“The media needed an image, a man who could drama- tize Arab rage for American audiences in a way that could  draw attention,” Miller said of bin Laden. “He became a media sensation, a poster boy, and someone who could get media headlines.” In actuality, Miller said that most of Al Qaeda’s brutality was directed against the Saudi royal fam- ily and other Muslims who allied with infidels—those who do not practice Islam. Only a handful of tapes document bin Laden’s direct Western hatred. Edwards, the Williams Afghan studies expert, agrees that bin Laden was more concerned with the apostasy of Muslims in the Arab world. “Attacking the U.S. became a vehicle to an end, a way of awakening the Muslim world to the role of the U.S. in the Middle East and purifying it,” he said.

Miller has received mixed reactions to his theories, which he characterizes as “against the grain.” Military personnel value him as a “different voice in the room” as part of their continued battle against global terrorism, since he does not bring political bias to the table as a linguistics expert and introduces new nuances into their discussion, he says. “As an anthropologist, I lived with people from the Middle East for years to learn the language,” Miller explained. “It gives me a far more holistic perspective than is typically the concern of other disciplines”—which include international relations and political science studies.

Yale political science professor Andrew March, however, does not find Miller’s revelations shocking. “The Western media, and government spokespersons, are well aware of Al Qaeda’s violence toward fellow Muslims,” said March, whose studies focus on Islamic political philosophy. Draw- ing attention to the numbers of Muslims Al Qaeda has killed has been a crucial quotient in the “war of ideas” the West is waging against violent, extremist factions of Islam.

Nevertheless, Miller hopes his findings will inspire new scholarship that evaluates Al Qaeda through an unbiased lens.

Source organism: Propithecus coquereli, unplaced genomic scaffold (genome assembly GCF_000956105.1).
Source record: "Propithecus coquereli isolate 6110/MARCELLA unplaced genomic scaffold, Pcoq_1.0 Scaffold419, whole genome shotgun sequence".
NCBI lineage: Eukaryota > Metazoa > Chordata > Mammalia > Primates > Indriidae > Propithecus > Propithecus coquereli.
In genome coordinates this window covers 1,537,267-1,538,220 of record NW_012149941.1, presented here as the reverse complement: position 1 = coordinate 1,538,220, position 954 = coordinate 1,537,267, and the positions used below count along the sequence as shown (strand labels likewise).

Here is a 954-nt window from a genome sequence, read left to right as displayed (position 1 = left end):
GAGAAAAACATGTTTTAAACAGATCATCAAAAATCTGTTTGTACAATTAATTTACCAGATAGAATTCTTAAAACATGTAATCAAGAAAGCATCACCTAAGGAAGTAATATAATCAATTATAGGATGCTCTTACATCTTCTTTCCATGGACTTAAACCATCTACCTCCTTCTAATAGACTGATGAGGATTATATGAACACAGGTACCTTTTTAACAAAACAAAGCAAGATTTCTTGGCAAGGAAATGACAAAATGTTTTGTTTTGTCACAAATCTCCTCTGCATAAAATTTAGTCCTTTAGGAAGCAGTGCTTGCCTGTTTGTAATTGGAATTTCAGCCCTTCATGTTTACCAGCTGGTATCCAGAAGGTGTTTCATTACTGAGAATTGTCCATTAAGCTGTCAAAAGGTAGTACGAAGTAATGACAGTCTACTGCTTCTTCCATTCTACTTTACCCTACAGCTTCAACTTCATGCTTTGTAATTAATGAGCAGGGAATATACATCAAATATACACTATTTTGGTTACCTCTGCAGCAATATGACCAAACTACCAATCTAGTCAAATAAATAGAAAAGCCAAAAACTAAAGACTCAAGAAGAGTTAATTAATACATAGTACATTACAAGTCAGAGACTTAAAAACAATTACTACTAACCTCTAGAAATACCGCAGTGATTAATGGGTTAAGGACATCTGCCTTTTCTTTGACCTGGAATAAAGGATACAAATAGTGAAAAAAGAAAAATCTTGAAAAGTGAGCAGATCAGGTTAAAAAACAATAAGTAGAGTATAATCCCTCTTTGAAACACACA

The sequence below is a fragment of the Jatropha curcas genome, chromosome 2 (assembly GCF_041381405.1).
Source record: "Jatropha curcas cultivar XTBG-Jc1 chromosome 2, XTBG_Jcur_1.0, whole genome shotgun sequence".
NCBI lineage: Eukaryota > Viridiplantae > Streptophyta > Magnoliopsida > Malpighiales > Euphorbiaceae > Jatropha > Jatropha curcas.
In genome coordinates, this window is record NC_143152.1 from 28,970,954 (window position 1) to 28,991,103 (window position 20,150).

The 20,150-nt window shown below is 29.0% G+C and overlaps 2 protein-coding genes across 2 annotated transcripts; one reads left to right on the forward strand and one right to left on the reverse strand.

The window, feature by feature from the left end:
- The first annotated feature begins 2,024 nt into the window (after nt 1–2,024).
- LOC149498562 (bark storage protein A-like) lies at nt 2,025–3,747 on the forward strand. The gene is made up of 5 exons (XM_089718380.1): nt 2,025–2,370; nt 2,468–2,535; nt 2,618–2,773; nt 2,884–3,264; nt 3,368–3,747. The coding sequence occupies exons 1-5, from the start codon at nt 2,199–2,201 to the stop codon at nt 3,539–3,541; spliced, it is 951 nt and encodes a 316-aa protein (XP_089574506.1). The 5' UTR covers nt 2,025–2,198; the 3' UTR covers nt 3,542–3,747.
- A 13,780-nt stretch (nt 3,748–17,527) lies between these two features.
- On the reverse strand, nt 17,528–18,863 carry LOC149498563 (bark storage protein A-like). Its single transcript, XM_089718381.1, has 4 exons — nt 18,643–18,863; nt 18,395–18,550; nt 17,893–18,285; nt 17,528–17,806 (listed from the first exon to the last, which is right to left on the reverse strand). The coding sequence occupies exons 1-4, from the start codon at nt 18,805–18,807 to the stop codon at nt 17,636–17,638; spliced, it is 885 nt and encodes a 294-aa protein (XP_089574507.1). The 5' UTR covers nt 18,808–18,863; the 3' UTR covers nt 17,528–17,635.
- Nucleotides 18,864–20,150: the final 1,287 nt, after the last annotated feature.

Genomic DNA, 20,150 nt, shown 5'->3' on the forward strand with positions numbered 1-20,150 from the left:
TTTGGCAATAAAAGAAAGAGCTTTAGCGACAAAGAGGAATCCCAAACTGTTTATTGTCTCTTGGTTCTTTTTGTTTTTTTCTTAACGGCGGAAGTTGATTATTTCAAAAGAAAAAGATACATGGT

It is no small miracle the tapes survived to be scrutinized by researchers like Miller and landed in the laps of Yale’s curators. An Afghan CNN freelancer, Khalid Hadi, surrendered the tapes to the news organization’s Islamabad office in 2001, but exactly how they came into his posses- sion remains unclear. Edwards says legend has it that he

bought them from an audiocassette store in Kandahar after Taliban leaders, including bin Laden, fled the area, which resulted in the looting of their homes. The storeowner had no idea where they came from, selling them cheaply to be erased and recorded over.

After the Afghan freelancer saved the tapes, CNN hand- ed them over to the Federal Bureau of Investigation, which later released them upon finding they did not contain sensitive material. Edwards, who is not fluent in Arabic, enlisted Miller’s aid to dissect the countless hours of audio because he had the language expertise and had previously studied tapes. Edwards also sought out a permanent home for the tapes, which had accumulated damage from years of in- delicate handling. After deliberating among several large research universities that had the necessary resources to preserve the tapes, Edwards settled on Yale because of its world-renowned Middle East studies department and Islam- ic artifacts collection. “Yale was a natural choice,” Edwards said. “I wanted the tapes to be an accessible resource.”

In agreeing to take in the tapes, Yale curators affirmed their “ability to steward the material properly” and make a “long-term commitment to their preservation,” said Dollar, the collections director. Yale has previously turned away gifts if the university does not have the resources to ensure their protection, he added. Oftentimes, alumni bequeath Yale parts of their estates in their wills that the university refuses.

Today, the tapes can be accessed on a secure laptop in the Manuscripts and Archives reading room in Sterling Memorial Library, joining the ranks of other university treasures like the Gutenberg Bible in the Beinecke Rare Books Library and Mesopotamian cuneiform tablets in the Babylonian Collection. They are available to students, professors and the pub- lic alike in keeping with the library’s codified collection philosophy, which protects “a rich and unique record of human thought and creativity in a variety of formats, in support of the teaching, research and public missions of the university.”

Some of that rich record of human thought may be memories we wish to forget. Over a decade after the event, 9/11 ceases to feel as if it were yesterday. The ghost of bin Laden no longer haunts Ground Zero where the Freedom Tower at One World Trade Center stands. The bin Laden tapes bring to mind old fears, old enemies. But even in the absence of a threat, the world must look back—and Yale must ensure that it can do so.